Take a holiday in Sicily and you quickly realise that the island’s history stretches far back before the Greeks and Romans to a tangled web of myths and legends which are intrinsically linked to the island’s culture and geography. The history of Sicily has it that its distinctive triangular shape, symbolised by the Trinacria, was formed by three nymphs who, having gathered the best things from all around the world – earth, fruit, stones – flung them into the clear blue sea which lit up like a rainbow and subsequently gave rise to the three peaks from which the island of Sicily was born.
The island’s best-known myths and legends stories of the titans’ Greek mythology: of Dionysus, son of Zeus, sowing an unfamiliar plant at Naxos near Taormina, resulting in Sicily’s first vineyard; and of Hephaestus, the Greek god of blacksmiths, having a forge on Mount Etna.
Other famous Sicilian legends, all relating to the east coast of Sicily, include the 4 best mythological stories:
Aci and Galatea
Described in Ovid’s Metamorphoses, the legend tells the tale of the handsome shepherd Aci and his love for Galatea, the mermaid. Overcome with jealousy, the Cyclops’ Polyphemus decided to take the two lovers by surprise and hurled a boulder at Aci, killing him. To keep her love alive, Galatea transformed his blood into the source of a river which, when it flowed into the sea, would ensure the constant union of the two lovers. The nine towns that lie in the river’s path all take their name from Aci, including Aci Trezza and Acireale.
The Fountain of Arethusa
This mythical stories it was described by Cicero, Ovid and Virgil, and one of the most famous sites of Syracuse, the Fountain of Arethusa rises through an opening in the natural rock and forms a deep, clear pool. The story goes that, having been pursued by the Arcadian river god, Alpheus, the Grecian nymph Arethusa prayed for assistance from the goddess Diana who transformed her in to a fountain. When Alpheus realised what had happened, he sank down with her into the earth, passed under the Ionian Sea to Sicily and rose there, forever united.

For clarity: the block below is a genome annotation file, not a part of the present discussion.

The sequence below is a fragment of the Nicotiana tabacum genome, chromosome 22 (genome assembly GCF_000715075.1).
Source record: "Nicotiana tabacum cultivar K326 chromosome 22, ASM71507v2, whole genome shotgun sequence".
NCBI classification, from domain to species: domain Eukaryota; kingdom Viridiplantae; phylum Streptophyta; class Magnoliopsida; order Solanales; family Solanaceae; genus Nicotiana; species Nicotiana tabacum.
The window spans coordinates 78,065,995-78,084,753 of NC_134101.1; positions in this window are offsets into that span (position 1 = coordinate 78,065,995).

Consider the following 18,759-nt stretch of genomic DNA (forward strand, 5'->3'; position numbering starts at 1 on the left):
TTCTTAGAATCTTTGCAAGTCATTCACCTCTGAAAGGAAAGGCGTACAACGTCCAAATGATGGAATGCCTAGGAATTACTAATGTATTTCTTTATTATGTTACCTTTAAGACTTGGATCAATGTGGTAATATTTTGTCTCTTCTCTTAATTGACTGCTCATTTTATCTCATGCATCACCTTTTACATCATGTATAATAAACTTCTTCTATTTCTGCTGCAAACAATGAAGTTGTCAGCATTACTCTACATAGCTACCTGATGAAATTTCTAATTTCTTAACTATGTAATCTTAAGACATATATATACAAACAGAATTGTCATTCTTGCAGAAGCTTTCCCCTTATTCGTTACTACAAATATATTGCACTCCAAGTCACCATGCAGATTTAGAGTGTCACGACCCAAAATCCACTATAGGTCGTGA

Polyphemus and the rocks
Polyphemus stars in another legend, referred to in Homer’s Odyssey. Having been captured by Polyphemus after being caught stealing food, Ulysses successfully escapes his captor, deriding Polyphemus and blinds him with a red-hot poker and returns to his ship. On discovering this, Polyphemus flew into an uncontrollable rage, hurling huge rocks from the cliffs at the ship. Legend has it that you can still see the huge boulders, ‘I Faraglioni di Aci Trezza’, along the shoreline around Aci Castello and Aci Trezza.
Scylla and Charybdis
The Strait of Messina between Sicily and mainland Italy is the subject matter of various myths and legends, all of which explain the rough sea. On the Sicilian side of the narrow sea channel, the once beautiful Charybdis was turned into a monster by Zeus and condemned to swallow huge gulps of sea water, thus causing whirlpools. It was also here that the enchanting Scylla used to swim, but, when spotted by the half-man, half-fish Glauco, the son of Poseidon, she fled terrified to the summit of a mountain. Glauco sought help from Circe, unaware of her feelings for him. Now rejected by Glauco, Circe sought revenge by preparing a potion which, when hurled into the sea, transformed Scilla into a monster that vented its rage on sailors passing through the Strait.